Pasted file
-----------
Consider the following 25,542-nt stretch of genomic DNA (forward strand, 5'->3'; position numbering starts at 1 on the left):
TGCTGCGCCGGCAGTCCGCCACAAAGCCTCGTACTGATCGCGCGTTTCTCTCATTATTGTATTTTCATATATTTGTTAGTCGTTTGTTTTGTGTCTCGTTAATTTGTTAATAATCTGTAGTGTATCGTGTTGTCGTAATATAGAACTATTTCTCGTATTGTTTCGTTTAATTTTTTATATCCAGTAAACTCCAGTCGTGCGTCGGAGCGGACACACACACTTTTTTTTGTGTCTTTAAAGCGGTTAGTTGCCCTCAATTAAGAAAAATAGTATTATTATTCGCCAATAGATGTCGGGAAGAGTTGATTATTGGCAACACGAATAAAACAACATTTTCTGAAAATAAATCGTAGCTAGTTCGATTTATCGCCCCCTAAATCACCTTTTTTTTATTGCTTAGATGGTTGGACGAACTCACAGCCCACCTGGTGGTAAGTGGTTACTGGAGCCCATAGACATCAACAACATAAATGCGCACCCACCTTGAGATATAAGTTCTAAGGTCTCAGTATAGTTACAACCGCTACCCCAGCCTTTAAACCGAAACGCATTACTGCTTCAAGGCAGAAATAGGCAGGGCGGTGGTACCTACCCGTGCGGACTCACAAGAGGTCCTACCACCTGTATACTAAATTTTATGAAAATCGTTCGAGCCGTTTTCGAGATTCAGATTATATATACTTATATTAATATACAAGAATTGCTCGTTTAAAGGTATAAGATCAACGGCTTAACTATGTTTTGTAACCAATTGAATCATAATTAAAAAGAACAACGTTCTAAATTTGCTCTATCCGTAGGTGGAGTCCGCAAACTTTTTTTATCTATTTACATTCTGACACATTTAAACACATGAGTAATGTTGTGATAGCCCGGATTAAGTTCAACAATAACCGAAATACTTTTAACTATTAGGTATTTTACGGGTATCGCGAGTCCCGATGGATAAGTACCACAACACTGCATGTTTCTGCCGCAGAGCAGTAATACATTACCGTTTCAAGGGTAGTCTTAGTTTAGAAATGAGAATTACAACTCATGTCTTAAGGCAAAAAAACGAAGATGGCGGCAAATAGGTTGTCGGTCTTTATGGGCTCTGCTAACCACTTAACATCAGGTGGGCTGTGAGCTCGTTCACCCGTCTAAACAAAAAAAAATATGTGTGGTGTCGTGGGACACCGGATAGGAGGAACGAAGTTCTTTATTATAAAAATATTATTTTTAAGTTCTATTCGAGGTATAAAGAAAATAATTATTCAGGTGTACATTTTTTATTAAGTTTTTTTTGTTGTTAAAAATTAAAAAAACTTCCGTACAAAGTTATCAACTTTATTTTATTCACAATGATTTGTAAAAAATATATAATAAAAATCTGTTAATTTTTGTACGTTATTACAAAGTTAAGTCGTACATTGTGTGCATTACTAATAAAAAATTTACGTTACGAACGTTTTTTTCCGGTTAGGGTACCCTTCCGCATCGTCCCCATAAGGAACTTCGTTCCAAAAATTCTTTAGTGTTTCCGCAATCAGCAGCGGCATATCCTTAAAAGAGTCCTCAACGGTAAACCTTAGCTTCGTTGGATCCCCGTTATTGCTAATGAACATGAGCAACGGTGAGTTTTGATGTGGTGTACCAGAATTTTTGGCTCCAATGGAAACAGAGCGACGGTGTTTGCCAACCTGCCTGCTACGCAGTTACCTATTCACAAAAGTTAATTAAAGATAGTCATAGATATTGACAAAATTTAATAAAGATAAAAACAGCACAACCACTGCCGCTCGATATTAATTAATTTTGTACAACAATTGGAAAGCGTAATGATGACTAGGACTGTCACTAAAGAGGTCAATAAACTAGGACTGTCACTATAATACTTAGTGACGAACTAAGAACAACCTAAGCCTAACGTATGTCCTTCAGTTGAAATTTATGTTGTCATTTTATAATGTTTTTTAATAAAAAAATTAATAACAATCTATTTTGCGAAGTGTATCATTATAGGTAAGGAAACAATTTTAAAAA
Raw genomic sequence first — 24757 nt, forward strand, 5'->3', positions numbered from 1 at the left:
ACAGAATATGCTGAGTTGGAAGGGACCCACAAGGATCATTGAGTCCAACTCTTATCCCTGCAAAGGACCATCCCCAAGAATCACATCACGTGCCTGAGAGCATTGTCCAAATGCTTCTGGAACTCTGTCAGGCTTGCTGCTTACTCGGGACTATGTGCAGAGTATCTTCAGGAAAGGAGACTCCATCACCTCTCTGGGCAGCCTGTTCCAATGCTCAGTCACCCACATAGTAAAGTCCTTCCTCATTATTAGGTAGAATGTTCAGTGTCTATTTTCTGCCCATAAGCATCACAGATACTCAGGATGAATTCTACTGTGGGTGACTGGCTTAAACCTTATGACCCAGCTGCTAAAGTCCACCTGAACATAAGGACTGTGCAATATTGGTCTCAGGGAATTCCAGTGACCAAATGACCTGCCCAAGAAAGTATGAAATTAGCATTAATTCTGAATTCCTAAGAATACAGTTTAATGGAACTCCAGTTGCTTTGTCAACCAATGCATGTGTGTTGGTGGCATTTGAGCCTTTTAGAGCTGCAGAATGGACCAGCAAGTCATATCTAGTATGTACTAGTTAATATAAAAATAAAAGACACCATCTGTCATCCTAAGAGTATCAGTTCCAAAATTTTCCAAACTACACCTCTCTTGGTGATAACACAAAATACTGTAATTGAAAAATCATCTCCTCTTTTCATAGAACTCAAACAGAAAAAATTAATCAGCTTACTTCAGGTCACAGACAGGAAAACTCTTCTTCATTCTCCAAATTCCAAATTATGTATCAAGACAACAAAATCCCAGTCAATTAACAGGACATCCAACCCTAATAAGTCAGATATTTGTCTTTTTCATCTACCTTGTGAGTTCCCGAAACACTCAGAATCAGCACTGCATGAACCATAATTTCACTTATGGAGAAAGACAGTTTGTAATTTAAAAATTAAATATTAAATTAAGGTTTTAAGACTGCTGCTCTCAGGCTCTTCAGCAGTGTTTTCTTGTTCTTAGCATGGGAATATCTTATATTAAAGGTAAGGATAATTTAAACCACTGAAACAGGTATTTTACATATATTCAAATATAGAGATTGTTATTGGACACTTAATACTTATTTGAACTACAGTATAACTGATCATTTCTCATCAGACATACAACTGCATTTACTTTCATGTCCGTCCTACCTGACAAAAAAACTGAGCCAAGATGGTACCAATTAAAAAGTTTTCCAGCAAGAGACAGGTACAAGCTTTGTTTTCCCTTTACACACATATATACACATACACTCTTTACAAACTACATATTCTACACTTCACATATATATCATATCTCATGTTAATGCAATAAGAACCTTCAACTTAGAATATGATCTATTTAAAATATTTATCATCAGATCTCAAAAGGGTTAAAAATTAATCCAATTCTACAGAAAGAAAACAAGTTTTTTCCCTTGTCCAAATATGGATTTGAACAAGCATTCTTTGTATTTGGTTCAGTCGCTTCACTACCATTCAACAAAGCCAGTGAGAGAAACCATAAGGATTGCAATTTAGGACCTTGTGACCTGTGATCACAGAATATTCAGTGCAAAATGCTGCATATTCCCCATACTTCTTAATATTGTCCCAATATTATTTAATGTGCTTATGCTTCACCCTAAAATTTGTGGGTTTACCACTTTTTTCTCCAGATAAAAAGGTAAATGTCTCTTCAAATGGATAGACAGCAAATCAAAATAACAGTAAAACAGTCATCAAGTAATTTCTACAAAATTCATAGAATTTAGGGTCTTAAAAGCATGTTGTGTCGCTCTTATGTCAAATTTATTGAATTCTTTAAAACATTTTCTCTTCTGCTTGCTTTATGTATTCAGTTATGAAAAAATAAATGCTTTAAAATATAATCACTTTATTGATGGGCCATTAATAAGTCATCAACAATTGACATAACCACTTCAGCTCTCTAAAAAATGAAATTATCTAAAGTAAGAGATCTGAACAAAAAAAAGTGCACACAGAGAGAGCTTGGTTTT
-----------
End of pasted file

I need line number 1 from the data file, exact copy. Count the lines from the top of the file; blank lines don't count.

Consider the following 25,542-nt stretch of genomic DNA (forward strand, 5'->3'; position numbering starts at 1 on the left):